Home | Sources Directory | News Releases | Calendar | Articles | RSS Sources Select News RSS Feed | Contact |  

Odessa Catacombs

Nerubayskoe 04.jpg

The Odessa Catacombs are an estimated 2,500 kilometres of labyrinths stretching out under the city and surrounding region of Odessa, Ukraine. The majority of the catacombs are the result of stone mining.

Most of the city's 19th century houses were built of limestone mined nearby. Abandoned mines were later used and widened by local smugglers. This created a gigantic labyrinth of underground tunnels beneath Odessa, known as the "catacombs".

Today they are a great attraction for extreme tourists, who explore the tunnels despite the dangers involved. Such tours are not officially sanctioned because the catacombs have not been fully mapped and the tunnels themselves are unsafe. There have been incidents of people becoming lost in the tunnel network, and dying of dehydration or rockfalls.

Only one small portion of the catacombs is open to the public, within the "Museum of Partisan Glory" in Nerubayskoye, north of Odessa.[1]

The tunnels are often cited as the reason why a subway system has never been built in Odessa.[citation needed]

Contents

[edit] Composition

Among the catacombs

Most (95-97 %) of the catacombs are former limestone mines, from which stone was extracted to construct the city above. The remaining catacombs (3-5%) are either natural cavities, or were excavated for other purposes such as sewerage.

[edit] History

The first underground stone mines started to appear in the 19th century, while vigorous construction took place in Odessa. They were used as a source of cheap construction materials. Limestone was cut using saws, and mining became so intensive that by the second half of the 19th century, the extensive network of catacombs created many inconveniences to the city.[citation needed]

After the Russian Revolution of 1917, stone mining was banned within the central part of Odessa (inside the Porto-Franko zone, bounded by Old Port Franko and Panteleymonovskaya streets).

During World War II the catacombs served as a hiding places for Soviet partisans, in particular the squad of V.A. Molodtsev. In his work The Waves of The Black Sea, Valentin Kataev described the battle between Soviet partisans against fascist invaders, underneath Odessa and its nearby suburb Usatovo.

In 1961 the "Search" (Poisk) club was created in order to explore the history of partisan movement among the catacombs. Since its creation, it has expanded understanding of the catacombs, and provided information to expand mapping of the tunnels.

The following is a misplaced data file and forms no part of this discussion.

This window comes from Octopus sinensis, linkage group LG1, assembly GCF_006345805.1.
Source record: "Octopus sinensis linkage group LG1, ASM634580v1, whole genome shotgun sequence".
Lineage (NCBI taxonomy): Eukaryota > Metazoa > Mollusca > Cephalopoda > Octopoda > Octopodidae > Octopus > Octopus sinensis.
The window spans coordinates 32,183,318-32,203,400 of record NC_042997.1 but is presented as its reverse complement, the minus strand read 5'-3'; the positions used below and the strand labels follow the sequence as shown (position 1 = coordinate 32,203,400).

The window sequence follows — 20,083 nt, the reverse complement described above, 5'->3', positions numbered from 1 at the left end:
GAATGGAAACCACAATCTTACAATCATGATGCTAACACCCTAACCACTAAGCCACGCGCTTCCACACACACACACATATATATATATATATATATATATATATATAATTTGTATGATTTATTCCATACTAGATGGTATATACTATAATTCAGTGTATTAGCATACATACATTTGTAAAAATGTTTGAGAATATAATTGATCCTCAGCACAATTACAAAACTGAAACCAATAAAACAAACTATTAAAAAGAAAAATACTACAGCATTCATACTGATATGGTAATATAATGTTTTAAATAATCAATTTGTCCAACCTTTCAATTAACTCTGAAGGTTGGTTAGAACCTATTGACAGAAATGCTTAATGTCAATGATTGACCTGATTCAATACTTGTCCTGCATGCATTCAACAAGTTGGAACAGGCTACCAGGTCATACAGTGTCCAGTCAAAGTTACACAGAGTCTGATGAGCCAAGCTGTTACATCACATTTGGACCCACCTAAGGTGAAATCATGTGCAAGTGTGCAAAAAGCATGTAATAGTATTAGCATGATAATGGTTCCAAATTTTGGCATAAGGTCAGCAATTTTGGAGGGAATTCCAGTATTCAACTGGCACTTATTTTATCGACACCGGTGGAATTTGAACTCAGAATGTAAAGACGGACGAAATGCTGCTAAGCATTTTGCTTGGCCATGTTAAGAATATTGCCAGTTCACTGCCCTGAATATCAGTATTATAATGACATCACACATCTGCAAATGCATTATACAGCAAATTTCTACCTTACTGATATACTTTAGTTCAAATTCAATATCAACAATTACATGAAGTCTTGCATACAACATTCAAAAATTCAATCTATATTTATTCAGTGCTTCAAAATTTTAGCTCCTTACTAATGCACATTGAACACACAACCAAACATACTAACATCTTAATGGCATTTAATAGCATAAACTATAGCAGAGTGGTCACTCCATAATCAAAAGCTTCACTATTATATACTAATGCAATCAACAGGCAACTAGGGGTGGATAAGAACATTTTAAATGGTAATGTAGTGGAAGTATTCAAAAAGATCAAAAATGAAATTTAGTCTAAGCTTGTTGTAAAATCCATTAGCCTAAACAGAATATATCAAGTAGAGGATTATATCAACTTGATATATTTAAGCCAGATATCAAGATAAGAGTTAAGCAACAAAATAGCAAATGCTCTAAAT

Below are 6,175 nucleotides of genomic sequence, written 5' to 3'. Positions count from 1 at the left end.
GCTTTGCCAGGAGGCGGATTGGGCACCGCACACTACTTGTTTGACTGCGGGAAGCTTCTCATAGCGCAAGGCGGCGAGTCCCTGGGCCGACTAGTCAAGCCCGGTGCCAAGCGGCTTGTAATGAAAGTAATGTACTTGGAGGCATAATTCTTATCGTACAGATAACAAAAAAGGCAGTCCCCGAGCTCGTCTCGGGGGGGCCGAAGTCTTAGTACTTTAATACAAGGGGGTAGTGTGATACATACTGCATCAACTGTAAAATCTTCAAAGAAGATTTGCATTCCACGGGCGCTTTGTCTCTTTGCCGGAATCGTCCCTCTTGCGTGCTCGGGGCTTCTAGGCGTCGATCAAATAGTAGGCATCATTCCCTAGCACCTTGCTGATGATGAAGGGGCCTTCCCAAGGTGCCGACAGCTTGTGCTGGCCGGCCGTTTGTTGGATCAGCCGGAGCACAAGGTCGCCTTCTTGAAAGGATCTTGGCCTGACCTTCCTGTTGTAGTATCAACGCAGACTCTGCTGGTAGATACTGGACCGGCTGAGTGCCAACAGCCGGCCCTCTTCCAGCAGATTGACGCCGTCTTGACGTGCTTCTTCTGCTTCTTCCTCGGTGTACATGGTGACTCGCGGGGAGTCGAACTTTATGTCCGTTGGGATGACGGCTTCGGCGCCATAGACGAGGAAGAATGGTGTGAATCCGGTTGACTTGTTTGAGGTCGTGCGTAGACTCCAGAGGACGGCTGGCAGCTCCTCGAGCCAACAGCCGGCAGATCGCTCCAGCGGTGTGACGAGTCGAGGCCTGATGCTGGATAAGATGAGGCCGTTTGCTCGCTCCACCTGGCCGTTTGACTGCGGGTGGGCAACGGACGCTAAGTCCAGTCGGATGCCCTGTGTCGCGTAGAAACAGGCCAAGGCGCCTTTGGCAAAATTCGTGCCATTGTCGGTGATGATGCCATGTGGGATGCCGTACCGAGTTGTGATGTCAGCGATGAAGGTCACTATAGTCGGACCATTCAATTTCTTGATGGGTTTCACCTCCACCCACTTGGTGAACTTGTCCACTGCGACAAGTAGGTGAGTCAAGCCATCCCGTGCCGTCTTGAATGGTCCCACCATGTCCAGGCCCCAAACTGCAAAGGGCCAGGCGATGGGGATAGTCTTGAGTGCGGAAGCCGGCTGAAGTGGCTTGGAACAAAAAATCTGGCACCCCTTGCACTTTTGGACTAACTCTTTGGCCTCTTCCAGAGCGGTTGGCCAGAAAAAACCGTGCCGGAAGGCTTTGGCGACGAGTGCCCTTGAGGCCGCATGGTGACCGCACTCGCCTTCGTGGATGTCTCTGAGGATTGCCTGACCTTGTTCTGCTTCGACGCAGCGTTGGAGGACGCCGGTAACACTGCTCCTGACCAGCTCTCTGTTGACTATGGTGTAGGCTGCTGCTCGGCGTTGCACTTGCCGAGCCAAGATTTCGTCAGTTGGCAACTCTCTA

Since the beginning of the 21st century limestone mining has continued in the mines located in Dofinovka, Byldynka, and "Fomina balka" near Odessa. As the result of continued mining, the catacombs continue to expand.

[edit] Gallery

[edit] See also

[edit] References

  1. ^ http://www.showcaves.com/english/ua/subterranea/OdessaCatacombs.html

[edit] External links





Related Articles & Resources

Sources Subject Index - Experts, Sources, Spokespersons

Sources Select Resources Articles







This article is based on one or more articles in Wikipedia, with modifications and additional content by SOURCES editors. This article is covered by a Creative Commons Attribution-Sharealike 3.0 License (CC-BY-SA) and the GNU Free Documentation License (GFDL). The remainder of the content of this website, except where otherwise indicated, is copyright SOURCES and may not be reproduced without written permission. (For information call 416-964-7799 or use the Contact form.)

SOURCES.COM is an online portal and directory for journalists, news media, researchers and anyone seeking experts, spokespersons, and reliable information resources. Use SOURCES.COM to find experts, media contacts, news releases, background information, scientists, officials, speakers, newsmakers, spokespeople, talk show guests, story ideas, research studies, databases, universities, associations and NGOs, businesses, government spokespeople. Indexing and search applications by Ulli Diemer and Chris DeFreitas.

For information about being included in SOURCES as a expert or spokesperson see the FAQ or use the online membership form. Check here for information about becoming an affiliate. For partnerships, content and applications, and domain name opportunities contact us.


Sources home page